In an effort to secure employee loyalty, benefits are increasingly featuring in the overall remuneration package. The annual Chartered Management Institute (CMI) salary survey showed that in June 1974, private medical insurance (47 per cent) and share option schemes (22 per cent) were not widespread.
However, the number of organisations now providing similar incentives has increased to 70 per cent (medical insurance) and 50 per cent (share options), with other commonly offered benefits being a company pension scheme (97 per cent) and mobile phones (80 per cent). Thirty years ago, help for working parents was almost non-existent, but one in five employers now offer some form of provision for childcare.
Yet despite the overall improvement in benefit offerings, the number of HR executives handing in their notice is steadily increasing. Currently, it lies at just above 6 per cent for HR directors and managers, compared to 2 per cent in 1994. Resignations are highest among professionals in business service functions (8.6 per cent), but HR is a very close second.
The level is particularly worrying compared to other sectors – most notably manufacturing, where only 1.5 per cent of labour turnover is accounted for by voluntary resignation.
Part of this could be because movement in earnings for the HR industry is stuttering. The survey of around 22,000 people shows that combined earnings for HR managers rose by a mere 0.7 per cent, from £43,263 to £43,571 over the past 12 months. That compares to a national increase of 5.2 per cent.
So when salaries are not rising comparatively, the notion that resignation rates are increasing may not be that startling after all.
Indeed, the increase in resignations is a major concern. If those who are the guardians of organisational and personal development are resigning, it will impact on the future strategic development of organisations in the UK.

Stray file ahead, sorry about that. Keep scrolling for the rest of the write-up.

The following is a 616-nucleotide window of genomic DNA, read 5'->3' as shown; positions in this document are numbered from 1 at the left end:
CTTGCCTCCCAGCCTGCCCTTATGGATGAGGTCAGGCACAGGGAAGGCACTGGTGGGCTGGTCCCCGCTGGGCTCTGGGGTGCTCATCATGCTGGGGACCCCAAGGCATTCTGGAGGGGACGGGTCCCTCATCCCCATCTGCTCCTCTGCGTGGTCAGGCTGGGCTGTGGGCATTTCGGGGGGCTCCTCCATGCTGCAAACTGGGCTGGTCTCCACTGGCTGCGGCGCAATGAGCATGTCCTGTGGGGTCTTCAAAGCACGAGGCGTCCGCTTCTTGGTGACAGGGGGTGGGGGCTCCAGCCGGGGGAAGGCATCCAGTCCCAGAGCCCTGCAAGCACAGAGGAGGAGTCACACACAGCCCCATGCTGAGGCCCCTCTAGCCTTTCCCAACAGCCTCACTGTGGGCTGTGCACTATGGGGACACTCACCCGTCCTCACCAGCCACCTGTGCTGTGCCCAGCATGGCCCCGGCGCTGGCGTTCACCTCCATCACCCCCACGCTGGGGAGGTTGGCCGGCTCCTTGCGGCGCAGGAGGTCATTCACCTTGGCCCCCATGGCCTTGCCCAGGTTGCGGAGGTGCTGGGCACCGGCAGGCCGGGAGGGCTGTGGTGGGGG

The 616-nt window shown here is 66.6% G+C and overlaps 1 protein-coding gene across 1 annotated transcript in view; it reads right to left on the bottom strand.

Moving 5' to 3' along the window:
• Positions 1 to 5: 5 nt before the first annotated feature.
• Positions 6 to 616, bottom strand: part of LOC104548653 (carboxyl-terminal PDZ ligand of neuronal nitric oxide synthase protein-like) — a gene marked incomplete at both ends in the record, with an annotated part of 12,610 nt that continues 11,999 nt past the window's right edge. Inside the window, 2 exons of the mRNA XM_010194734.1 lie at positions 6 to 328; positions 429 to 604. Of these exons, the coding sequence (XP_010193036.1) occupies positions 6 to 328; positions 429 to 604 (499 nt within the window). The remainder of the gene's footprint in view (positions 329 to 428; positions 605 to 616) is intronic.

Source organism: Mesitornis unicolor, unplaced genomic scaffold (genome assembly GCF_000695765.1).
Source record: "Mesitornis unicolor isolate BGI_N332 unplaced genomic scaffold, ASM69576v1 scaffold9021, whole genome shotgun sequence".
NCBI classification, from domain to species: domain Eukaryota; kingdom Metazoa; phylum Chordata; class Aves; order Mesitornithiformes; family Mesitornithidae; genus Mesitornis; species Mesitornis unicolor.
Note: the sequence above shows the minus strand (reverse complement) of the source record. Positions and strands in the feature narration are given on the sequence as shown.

So there is a growing need to develop benefits packages to suit a range of lifestyles, as HR managers are clearly focusing on the value of their remuneration package as a whole before deciding whether to change jobs.
Part of the problem that needs tackling is motivation. Another survey conducted by the CMI, in association with recruitment consultancy Adecco, questioned 1,500 managers and found that employers are failing to understand the needs of their most important assets – their people.
The report shows that the increasing volume of work has adverse effects on employee energy levels. Around a third admit to having no energy on weekday evenings because of work and a quarter of people admit to using the weekend solely to recover from the working week.
The implications of these work patterns are clearly reflected in the fact that almost 70 per cent of those working more than 14 hours per week over contract admitted that as a result they had missed social and family commitments.
The research shows that the most successful organisations are those that listen to and empower their people by being responsive, communicating values clearly and creating a positive culture of opportunity. These are the ones that will ensure their people are proactive, productive and energised.